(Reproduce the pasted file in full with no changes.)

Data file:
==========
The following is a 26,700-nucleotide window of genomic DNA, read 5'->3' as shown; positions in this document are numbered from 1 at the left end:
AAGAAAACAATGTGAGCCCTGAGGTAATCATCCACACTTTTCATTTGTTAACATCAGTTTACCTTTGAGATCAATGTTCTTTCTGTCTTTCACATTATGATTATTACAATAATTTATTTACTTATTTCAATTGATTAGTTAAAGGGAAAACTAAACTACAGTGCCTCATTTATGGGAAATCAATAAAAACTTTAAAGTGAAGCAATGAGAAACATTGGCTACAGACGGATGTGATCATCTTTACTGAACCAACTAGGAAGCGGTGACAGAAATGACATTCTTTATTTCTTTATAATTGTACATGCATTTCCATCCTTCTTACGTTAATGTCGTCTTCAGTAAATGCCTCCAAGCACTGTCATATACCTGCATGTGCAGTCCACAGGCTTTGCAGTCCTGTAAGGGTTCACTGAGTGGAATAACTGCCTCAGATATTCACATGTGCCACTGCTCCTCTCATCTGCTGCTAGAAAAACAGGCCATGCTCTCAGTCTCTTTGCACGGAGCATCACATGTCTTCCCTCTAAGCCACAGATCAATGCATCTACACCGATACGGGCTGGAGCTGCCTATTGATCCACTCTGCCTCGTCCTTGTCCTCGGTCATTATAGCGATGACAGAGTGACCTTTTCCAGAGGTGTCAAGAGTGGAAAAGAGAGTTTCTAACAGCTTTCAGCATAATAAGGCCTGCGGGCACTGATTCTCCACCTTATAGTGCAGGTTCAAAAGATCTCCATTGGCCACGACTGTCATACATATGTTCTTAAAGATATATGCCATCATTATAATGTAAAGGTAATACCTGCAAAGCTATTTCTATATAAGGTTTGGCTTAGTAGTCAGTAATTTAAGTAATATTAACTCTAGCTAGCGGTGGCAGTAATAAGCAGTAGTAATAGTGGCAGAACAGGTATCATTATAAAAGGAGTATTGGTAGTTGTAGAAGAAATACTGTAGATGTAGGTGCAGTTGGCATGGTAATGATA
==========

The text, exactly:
The following is a 26,700-nucleotide window of genomic DNA, read 5'->3' as shown; positions in this document are numbered from 1 at the left end:
AAGAAAACAATGTGAGCCCTGAGGTAATCATCCACACTTTTCATTTGTTAACATCAGTTTACCTTTGAGATCAATGTTCTTTCTGTCTTTCACATTATGATTATTACAATAATTTATTTACTTATTTCAATTGATTAGTTAAAGGGAAAACTAAACTACAGTGCCTCATTTATGGGAAATCAATAAAAACTTTAAAGTGAAGCAATGAGAAACATTGGCTACAGACGGATGTGATCATCTTTACTGAACCAACTAGGAAGCGGTGACAGAAATGACATTCTTTATTTCTTTATAATTGTACATGCATTTCCATCCTTCTTACGTTAATGTCGTCTTCAGTAAATGCCTCCAAGCACTGTCATATACCTGCATGTGCAGTCCACAGGCTTTGCAGTCCTGTAAGGGTTCACTGAGTGGAATAACTGCCTCAGATATTCACATGTGCCACTGCTCCTCTCATCTGCTGCTAGAAAAACAGGCCATGCTCTCAGTCTCTTTGCACGGAGCATCACATGTCTTCCCTCTAAGCCACAGATCAATGCATCTACACCGATACGGGCTGGAGCTGCCTATTGATCCACTCTGCCTCGTCCTTGTCCTCGGTCATTATAGCGATGACAGAGTGACCTTTTCCAGAGGTGTCAAGAGTGGAAAAGAGAGTTTCTAACAGCTTTCAGCATAATAAGGCCTGCGGGCACTGATTCTCCACCTTATAGTGCAGGTTCAAAAGATCTCCATTGGCCACGACTGTCATACATATGTTCTTAAAGATATATGCCATCATTATAATGTAAAGGTAATACCTGCAAAGCTATTTCTATATAAGGTTTGGCTTAGTAGTCAGTAATTTAAGTAATATTAACTCTAGCTAGCGGTGGCAGTAATAAGCAGTAGTAATAGTGGCAGAACAGGTATCATTATAAAAGGAGTATTGGTAGTTGTAGAAGAAATACTGTAGATGTAGGTGCAGTTGGCATGGTAATGATA